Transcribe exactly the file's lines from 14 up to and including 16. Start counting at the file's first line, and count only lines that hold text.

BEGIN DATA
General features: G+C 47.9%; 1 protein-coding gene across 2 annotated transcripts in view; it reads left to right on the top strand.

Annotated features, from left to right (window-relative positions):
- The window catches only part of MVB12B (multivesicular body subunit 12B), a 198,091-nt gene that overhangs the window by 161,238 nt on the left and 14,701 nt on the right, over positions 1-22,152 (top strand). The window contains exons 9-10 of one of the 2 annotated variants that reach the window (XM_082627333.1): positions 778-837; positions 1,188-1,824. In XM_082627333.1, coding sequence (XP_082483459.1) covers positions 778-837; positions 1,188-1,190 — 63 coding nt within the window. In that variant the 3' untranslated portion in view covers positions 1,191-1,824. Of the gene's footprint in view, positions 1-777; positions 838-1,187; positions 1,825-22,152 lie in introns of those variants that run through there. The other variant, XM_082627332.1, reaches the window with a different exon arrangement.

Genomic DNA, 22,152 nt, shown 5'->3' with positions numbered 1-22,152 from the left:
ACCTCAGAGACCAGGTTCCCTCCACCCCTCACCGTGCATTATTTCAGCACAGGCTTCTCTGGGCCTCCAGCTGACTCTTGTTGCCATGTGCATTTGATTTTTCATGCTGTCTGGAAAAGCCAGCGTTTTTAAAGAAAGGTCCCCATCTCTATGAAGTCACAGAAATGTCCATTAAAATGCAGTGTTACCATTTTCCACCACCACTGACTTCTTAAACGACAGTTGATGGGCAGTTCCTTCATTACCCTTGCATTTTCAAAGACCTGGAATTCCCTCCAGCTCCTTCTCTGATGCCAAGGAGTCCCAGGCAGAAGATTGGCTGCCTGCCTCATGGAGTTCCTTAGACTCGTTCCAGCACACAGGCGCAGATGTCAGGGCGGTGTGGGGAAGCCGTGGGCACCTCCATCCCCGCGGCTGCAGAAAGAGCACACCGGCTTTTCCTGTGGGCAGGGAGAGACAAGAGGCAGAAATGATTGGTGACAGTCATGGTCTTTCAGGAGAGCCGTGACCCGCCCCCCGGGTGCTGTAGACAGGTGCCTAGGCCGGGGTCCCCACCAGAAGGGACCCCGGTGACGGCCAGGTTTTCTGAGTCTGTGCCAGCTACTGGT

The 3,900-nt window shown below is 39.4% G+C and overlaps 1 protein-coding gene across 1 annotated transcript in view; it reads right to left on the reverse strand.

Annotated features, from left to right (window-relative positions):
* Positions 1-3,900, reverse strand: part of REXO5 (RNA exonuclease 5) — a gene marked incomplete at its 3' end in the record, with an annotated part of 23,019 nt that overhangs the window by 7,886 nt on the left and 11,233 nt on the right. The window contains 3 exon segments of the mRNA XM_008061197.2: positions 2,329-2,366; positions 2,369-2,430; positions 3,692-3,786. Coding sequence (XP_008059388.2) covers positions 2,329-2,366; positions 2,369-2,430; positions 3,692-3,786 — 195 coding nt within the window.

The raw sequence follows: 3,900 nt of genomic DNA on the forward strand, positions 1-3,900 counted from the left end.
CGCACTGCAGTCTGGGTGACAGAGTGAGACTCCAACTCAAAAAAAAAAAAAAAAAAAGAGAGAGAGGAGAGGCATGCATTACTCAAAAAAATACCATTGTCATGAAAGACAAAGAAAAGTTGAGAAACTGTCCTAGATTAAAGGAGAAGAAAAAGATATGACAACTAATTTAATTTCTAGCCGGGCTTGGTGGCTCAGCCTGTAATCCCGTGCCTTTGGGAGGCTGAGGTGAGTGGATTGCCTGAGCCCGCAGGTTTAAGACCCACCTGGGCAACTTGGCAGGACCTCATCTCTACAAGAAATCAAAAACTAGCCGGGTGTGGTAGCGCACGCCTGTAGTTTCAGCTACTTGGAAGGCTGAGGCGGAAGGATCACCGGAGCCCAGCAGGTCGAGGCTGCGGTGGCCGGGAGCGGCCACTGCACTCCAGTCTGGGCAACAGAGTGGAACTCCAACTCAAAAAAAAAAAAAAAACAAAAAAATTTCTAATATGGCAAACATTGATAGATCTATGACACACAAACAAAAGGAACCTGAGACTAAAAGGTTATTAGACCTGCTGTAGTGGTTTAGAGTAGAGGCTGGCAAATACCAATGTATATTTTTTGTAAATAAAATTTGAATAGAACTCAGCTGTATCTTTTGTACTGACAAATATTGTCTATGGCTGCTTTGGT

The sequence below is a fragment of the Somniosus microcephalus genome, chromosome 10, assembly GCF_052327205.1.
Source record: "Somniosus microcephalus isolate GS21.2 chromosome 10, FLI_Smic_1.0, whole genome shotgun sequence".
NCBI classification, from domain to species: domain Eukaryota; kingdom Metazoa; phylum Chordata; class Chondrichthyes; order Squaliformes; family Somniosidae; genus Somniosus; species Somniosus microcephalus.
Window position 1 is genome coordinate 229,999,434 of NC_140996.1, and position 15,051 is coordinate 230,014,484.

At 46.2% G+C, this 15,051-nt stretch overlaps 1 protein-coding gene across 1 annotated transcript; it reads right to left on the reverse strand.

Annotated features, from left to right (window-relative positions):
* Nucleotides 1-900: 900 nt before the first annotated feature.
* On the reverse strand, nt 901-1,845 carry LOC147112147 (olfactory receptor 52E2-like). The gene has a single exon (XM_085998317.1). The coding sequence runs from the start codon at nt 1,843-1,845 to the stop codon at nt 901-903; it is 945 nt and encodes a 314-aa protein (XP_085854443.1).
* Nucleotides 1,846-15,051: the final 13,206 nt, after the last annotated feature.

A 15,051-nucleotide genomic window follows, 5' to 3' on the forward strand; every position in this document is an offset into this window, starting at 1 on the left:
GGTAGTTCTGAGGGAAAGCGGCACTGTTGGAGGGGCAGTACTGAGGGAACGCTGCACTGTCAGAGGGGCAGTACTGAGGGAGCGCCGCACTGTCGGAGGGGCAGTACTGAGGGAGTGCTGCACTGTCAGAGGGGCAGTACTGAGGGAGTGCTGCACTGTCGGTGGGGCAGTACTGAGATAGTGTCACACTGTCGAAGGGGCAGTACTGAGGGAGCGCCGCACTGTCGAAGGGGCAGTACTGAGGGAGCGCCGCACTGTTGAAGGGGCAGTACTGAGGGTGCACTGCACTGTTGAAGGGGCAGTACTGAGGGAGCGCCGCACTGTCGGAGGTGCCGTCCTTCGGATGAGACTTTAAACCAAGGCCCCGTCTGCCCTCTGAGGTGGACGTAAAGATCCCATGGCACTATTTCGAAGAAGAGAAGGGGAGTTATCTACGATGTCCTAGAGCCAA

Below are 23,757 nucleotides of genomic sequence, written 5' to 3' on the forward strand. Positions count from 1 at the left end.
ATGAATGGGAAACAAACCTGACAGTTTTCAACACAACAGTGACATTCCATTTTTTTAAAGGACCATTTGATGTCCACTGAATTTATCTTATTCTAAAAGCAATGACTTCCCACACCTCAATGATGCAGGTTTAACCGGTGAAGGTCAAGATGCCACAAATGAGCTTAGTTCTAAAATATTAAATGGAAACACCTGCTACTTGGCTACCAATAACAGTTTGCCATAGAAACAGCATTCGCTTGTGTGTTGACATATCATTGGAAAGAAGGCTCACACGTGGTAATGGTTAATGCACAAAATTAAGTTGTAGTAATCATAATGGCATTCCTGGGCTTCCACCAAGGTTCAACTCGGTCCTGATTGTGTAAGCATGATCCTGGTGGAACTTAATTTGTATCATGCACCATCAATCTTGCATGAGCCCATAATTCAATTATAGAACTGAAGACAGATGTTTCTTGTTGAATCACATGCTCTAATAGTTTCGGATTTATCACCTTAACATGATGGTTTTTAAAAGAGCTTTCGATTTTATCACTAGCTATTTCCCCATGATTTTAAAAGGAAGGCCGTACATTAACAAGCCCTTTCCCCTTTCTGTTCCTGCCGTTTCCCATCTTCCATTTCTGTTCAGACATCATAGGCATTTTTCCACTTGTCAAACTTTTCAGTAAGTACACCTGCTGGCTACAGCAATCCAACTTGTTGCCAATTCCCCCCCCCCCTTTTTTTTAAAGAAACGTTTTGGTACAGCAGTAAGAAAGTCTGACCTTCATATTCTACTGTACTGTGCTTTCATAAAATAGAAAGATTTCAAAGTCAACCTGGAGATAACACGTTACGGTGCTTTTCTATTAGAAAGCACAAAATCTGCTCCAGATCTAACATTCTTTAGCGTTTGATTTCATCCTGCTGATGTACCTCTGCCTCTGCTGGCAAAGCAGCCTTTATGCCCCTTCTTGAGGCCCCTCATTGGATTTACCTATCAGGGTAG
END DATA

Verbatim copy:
Window position 1 is genome coordinate 229,999,434 of NC_140996.1, and position 15,051 is coordinate 230,014,484.

At 46.2% G+C, this 15,051-nt stretch overlaps 1 protein-coding gene across 1 annotated transcript; it reads right to left on the reverse strand.

Annotated features, from left to right (window-relative positions):